gist Franz Nissl (1860 – 1919) and Italian physician Camillo and mammalian telencephalons were fundamentally differ-
Golgi (1843 – 1926). The new methods allowed early re- ent with the belief that the avian telencephalon essentially
searchers to observe detailed images of nerve cells and fibers consisted of gigantic basal ganglia and a meager pallium, as
for the first time in history. Ludwig Edinger (1855 – 1918) depicted in Figure 2A.
in Germany was one of the first researchers to use these It is perhaps useful to clarify the term homology at this
techniques. Other pioneers, such as J. B. Johnston, G. C. point. Homology is a central concept used to describe the
Huber, E. C. Crosby, C. U. Ariëns Kappers, and C. J. Her- evolutionary relationship between traits found in different
rick, also began to study and compare the brains of a variety animals. The term indicates that certain traits in different
of animals, including different fishes, amphibians, reptiles, species can be evolutionally traced back to those of their
birds, and mammals.
common ancestor, regardless of appearance or function. The
Anatomical examinations with the new techniques led classic view implied that the major part of the avian telen-
early neuroanatomists to formulate the classic view of verte- cephalon was homologous to the mammalian basal ganglia
brate brain evolution, in which the brain expanded from an – meaning that both structures presumably evolved from the
underdeveloped form of “lower” animal to a more advanced same basal ganglia region of their common ancestor (which
form of “higher” animal. The avian brain was believed to is called the stem amniote).

Revised view of the avian brain
105
which holds that living animals are ranked in a continu-
ous ascending order from “lower, primitive, less evolved”
animals to “higher, advanced, more evolved” animals. The
ascending order would lead from fishes to amphibians, to
reptiles, to birds, to mammals, to primates, and finally to hu-
mans at the pinnacle. When Charles Darwin introduced his
idea of evolution, early neuroanatomists interpreted this to
mean that the brain evolution of vertebrates also occurred
as a unilinear or unidimensional process from a simple form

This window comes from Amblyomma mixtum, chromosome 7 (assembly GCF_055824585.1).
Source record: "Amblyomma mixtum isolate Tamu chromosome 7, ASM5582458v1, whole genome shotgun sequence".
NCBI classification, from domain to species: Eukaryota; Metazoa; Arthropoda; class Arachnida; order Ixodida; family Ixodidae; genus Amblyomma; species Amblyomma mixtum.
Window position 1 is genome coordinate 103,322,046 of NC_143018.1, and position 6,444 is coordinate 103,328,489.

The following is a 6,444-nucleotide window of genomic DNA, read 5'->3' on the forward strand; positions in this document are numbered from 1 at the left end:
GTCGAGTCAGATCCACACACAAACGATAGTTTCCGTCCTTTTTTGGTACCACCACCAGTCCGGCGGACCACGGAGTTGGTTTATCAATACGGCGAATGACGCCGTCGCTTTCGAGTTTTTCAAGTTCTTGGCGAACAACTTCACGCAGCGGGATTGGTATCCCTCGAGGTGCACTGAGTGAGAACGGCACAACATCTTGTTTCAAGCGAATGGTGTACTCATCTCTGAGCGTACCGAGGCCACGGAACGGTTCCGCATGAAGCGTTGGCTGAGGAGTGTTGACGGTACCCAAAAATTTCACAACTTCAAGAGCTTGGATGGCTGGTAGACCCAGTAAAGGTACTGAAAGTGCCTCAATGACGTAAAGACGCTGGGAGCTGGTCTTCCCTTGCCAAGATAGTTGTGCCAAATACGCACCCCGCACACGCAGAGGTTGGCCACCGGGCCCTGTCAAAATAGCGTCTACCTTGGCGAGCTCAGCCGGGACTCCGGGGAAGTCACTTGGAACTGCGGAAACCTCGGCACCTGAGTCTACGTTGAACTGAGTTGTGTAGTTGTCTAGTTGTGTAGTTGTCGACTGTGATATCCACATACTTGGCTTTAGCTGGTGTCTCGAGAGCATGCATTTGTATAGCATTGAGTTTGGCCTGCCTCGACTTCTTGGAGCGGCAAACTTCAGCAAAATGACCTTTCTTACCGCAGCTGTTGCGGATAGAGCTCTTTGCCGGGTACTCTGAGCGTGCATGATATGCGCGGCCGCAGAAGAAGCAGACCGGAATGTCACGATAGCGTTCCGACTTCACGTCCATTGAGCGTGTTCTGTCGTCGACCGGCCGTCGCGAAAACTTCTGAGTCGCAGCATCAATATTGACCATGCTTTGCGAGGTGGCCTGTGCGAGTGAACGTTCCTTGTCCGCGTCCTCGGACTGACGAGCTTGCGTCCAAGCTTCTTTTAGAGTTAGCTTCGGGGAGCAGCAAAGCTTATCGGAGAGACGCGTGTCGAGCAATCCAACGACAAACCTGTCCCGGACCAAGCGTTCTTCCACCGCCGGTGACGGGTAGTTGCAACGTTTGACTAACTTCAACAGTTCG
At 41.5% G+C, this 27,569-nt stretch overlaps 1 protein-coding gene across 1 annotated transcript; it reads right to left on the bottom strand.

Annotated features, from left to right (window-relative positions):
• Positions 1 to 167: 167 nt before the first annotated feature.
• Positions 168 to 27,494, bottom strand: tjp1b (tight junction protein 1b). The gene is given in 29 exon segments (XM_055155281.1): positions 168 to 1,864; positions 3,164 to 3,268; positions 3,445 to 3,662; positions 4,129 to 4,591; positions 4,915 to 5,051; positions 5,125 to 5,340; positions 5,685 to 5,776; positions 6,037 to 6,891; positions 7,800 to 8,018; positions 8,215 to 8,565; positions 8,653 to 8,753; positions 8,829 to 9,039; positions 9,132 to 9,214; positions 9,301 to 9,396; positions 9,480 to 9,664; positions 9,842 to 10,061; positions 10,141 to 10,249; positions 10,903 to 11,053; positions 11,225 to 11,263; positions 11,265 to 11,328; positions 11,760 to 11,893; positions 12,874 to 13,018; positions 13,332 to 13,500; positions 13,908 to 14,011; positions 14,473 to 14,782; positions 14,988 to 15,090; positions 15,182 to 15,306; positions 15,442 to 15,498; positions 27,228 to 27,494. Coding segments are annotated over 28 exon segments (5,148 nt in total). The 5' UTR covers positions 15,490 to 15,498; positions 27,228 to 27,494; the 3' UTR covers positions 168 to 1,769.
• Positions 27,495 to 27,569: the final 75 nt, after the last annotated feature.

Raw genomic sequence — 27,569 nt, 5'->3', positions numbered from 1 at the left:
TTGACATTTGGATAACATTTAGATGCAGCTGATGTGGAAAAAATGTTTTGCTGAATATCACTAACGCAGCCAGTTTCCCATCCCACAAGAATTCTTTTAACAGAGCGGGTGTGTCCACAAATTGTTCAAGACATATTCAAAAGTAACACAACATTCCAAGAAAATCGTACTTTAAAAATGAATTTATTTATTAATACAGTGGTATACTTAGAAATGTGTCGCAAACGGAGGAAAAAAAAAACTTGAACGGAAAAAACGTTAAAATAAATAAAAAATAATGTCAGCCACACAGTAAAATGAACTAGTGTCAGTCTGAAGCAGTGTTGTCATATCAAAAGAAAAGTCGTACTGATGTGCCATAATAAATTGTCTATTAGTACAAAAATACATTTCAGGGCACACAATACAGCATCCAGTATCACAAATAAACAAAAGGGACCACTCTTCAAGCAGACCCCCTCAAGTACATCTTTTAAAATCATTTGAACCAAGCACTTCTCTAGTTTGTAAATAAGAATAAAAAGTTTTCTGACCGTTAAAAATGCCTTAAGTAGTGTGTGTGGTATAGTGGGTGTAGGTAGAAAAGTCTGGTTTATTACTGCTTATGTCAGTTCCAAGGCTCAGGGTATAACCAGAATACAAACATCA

to a complex advanced form through the evolutionary lad-
der. They proposed a type of accretionary theory, in which
they believed that brains evolved from a primitive brain to a
complex one by adding “new” parts on top of the “old” parts.
The “old” brain was called the palaeoencephalon, which ba-
sically corresponded to the basal ganglia or striatum at the
base of the telencephalon. The “new” brain was termed the
neoencephalon, which corresponded to the pallium or cortex
at the top of the telencephalon. In this view, the “old” brain
Figure 1. A schematic figure showing a transverse telence- could control only reflexive and instinctual behavior where-
phalic section of the right hemisphere of the rat. The red as the “new” brain could produce more advanced, learned,
portion represents the pallium; the blue portion represents and complex behavior.
the striatal part of the basal ganglia; the green portion rep- Anatomical reason: The majority of the avian telencepha-
resents the pallidal part of the basal ganglia; and the black lon consists of nuclear grey matter which appears similar
portion represents the lateral ventricle. Note. From Figure to the mammalian basal ganglia. In these nuclear masses,
1, “Revised nomenclature for avian telencephalon and some neurons are not organized in a laminar fashion, but aggregat-
ed as distinct clusters or nuclei. In mammals, such nuclear
related brainstem nuclei,” by A. Reiner et al., Journal of masses (basal ganglia) are surrounded by a thin and large
Comparative Neurology, 2004, 473, p. 380. Copyright 2004 sheet of nerve cells (cerebral cortex), where neurons are ar-
by the John Wiley & Sons, Inc. Adapted with permission.
ranged parallel to the surface as layers or laminae. No such
The avian telencephalon contains anatomically distinct large laminated neural architecture is apparent in the avian
subdivisions. In the old nomenclature, many of these sub- and other non-mammalian brains, a fact that led to the as-
divisions were suffixed with the term “striatum” to indicate sumption that a developed cerebral cortex is a unique char-
that these structures were part of the basal ganglia (Fig. acteristic of the mammalian telencephalon.
2A). The striatum is the term used to describe the striated Another similarity of the avian telencephalon with the
appearance of a large part (caudate-putamen) of the mam- mammalian basal ganglia is the topographical location of
malian basal ganglia because of the fiber bundles passing these nuclear masses in the brain. The nuclear mass of the